Upon reading a recent discussion on Hacker News, I was reminded of Traccar again. As I’m pretty deep in the Apple ecosystem and perfectly happy with their native apps and iCloud, I never used my NextCloud installation. And I figured if I could replace PhoneTrack, I could get rid of my NextCloud installation and thus have one huge do-it-all app less to take care of.

I dismissed Traccar before, because it is a Java application and I usually preferred “traditional” PHP apps I can just plop onto my UberSpace server. Now, that I’m using Docker everywhere I can, I welcomed that Traccar can be installed via Docker these days.

So I pulled the default traccar.xml from GitHub, modified it for the desired database and with a simple Docker Compose file like this, Traccar was up and running in seconds:

version: "3.8"

    image: mariadb:latest
      - MYSQL_DATABASE=traccar
      - MYSQL_USER=traccar
      - MYSQL_PASSWORD=traccar
      - /opt/docker/traccar/mysql:/var/lib/mysql:Z
      - /opt/docker/traccar/mysql-conf:/etc/mysql/conf.d:ro
    restart: unless-stopped

    image: traccar/traccar:latest
    restart: unless-stopped
      - db
      - /opt/docker/traccar/conf/traccar.xml:/opt/traccar/conf/traccar.xml:ro
      - /opt/docker/traccar/logs:/opt/traccar/logs:rw
      - 8082:8082/tcp
      - 5144:5144/tcp
      #- 5000-5150:5000-5150/tcp
      #- 5000-5150:5000-5150/udp      
      traefik.enable: "true"
      traefik.http.routers.traccar.rule: Host(`traccar.mydomain.tld`)
      traefik.http.routers.traccar.entrypoints: websecure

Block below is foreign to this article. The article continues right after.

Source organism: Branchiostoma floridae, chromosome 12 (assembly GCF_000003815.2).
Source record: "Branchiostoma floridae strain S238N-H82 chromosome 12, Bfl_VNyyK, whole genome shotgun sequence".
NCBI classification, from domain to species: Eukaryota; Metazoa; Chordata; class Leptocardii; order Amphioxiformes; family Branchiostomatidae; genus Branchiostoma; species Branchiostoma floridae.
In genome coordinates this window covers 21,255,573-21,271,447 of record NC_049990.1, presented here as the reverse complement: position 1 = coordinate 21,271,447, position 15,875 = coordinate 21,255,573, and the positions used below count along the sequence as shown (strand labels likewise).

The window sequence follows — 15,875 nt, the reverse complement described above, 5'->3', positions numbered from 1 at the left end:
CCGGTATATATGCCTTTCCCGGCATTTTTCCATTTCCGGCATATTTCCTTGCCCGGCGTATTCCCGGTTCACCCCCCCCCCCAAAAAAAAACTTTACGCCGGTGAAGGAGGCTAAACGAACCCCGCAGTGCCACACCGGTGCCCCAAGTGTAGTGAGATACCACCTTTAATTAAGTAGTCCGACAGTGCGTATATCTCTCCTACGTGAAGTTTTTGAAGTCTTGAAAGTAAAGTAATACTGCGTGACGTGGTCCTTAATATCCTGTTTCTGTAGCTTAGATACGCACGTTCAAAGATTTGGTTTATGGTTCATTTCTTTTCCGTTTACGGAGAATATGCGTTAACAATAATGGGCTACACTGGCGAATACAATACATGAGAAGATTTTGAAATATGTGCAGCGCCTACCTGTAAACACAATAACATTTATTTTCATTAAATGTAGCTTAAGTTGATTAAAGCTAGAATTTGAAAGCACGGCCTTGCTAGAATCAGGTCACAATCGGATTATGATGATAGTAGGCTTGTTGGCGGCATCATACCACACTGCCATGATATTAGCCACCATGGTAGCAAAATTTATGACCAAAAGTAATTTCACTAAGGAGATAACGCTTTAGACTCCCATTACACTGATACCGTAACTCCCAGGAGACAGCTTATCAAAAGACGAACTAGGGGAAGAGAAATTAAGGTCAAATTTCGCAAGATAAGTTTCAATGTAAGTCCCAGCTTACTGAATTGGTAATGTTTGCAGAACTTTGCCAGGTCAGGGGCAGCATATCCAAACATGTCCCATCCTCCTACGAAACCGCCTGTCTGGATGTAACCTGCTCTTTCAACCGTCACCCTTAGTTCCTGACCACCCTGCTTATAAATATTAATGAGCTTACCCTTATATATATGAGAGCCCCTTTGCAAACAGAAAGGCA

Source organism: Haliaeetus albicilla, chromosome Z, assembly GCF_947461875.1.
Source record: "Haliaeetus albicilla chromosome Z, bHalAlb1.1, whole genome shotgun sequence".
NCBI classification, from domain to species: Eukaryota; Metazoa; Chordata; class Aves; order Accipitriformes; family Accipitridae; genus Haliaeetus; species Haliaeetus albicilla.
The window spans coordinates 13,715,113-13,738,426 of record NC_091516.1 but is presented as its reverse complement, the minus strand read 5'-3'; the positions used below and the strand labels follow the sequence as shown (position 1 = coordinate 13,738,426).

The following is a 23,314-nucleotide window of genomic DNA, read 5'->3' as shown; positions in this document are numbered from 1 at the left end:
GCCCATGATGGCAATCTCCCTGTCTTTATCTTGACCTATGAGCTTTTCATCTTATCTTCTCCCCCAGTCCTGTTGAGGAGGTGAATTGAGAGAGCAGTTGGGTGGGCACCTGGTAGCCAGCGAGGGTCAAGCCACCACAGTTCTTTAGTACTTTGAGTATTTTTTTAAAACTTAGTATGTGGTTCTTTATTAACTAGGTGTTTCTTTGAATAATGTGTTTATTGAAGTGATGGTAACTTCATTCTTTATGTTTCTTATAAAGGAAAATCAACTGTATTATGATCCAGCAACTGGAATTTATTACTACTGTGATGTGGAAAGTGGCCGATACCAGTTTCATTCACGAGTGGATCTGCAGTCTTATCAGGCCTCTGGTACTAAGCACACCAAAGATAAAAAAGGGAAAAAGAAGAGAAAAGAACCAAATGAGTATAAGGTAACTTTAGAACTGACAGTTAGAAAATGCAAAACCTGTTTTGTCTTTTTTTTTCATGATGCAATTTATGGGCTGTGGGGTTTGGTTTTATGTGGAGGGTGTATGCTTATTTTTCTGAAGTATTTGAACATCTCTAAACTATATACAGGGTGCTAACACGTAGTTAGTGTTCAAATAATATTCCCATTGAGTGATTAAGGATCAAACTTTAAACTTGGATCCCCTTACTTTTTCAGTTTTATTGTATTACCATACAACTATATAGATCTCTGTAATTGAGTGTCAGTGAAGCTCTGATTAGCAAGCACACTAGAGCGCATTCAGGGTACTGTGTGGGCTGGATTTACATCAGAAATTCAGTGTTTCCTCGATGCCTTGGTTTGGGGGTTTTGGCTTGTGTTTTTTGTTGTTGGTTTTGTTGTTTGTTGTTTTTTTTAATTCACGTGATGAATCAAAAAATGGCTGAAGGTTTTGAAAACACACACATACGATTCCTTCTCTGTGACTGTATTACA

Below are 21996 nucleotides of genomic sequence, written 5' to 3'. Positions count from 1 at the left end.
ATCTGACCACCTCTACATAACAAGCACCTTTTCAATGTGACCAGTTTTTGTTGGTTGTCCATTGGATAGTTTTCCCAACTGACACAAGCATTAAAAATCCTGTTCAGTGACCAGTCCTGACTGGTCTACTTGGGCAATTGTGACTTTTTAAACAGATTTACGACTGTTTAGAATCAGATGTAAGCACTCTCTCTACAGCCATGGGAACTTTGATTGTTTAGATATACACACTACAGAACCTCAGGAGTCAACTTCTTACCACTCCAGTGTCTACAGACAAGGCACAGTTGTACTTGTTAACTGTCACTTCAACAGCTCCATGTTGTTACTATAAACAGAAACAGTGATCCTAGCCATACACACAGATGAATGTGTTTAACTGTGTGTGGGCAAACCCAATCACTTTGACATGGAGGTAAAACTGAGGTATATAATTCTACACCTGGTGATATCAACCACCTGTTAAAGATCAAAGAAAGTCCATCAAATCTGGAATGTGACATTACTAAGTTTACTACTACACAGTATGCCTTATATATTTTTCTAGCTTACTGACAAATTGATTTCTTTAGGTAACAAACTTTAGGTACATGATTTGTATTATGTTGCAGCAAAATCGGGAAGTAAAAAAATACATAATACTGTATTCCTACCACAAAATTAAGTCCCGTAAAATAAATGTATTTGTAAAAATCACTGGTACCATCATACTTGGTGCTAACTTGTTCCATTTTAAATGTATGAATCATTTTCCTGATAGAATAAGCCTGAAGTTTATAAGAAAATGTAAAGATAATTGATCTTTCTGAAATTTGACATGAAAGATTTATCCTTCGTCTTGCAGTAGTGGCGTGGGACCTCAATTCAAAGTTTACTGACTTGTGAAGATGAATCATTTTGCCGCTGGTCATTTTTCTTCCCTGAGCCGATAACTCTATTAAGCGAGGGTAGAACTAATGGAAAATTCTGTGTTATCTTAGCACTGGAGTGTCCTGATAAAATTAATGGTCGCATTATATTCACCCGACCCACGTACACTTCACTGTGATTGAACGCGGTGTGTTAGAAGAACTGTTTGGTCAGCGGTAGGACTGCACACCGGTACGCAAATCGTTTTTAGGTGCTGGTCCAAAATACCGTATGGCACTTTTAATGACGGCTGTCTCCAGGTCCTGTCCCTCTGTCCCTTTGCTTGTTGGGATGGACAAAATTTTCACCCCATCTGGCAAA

traefik.http.routers.traccar.tls: "true"
      traefik.http.routers.traccar.tls.certresolver: le
      traefik.http.routers.traccar.service: traccar "8082"
      traefik.http.routers.traccar-ot.rule: Host(`traccar.mydomain.tld`)
      traefik.http.routers.traccar-ot.entrypoints: traccar
      traefik.http.routers.traccar-ot.tls: "true"
      traefik.http.routers.traccar-ot.tls.certresolver: le
      traefik.http.routers.traccar-ot.service: traccar-ot "5144"

(I had to create the traccar entrypoint on my Traefik, to allow incoming logs from OwnTracks to port 5144 of the Traccar server. Traefik is also doing the HTTPS for the incoming OwnTracks connection.)

Import PhoneTrack history to Traccar

Now that Traccar was happily running, I wanted to import my history from PhoneTrack into it. And luckily, I wasn’t the first with that idea. So it was as easy as exporting all PhoneTrack data to a CSV file, like:

sqlite3 --csv owncloud.db "select * from oc_phonetrack_points" > oc_phonetrack_points.csv

And then creating a MySQL query to import that CSV back into Traccar’s database. As I wanted to keep metadata, especially the battery level, I had to use some trickery to get a valid JSON structure for Traccar.

LOAD DATA LOCAL INFILE '/tmp/oc_phonetrack_points.csv'
INTO TABLE tc_positions
      IF(LENGTH(@batterylevel)>0, CONCAT("{\"batteryLevel\":", FLOOR(@batterylevel), "}"), "{}"),
      IF(LENGTH(@bearing)>0, "{\"motion\":true}", "{}")

And one restart of Traccar later, all my old records were there. Time to decommission my NextCloud installation.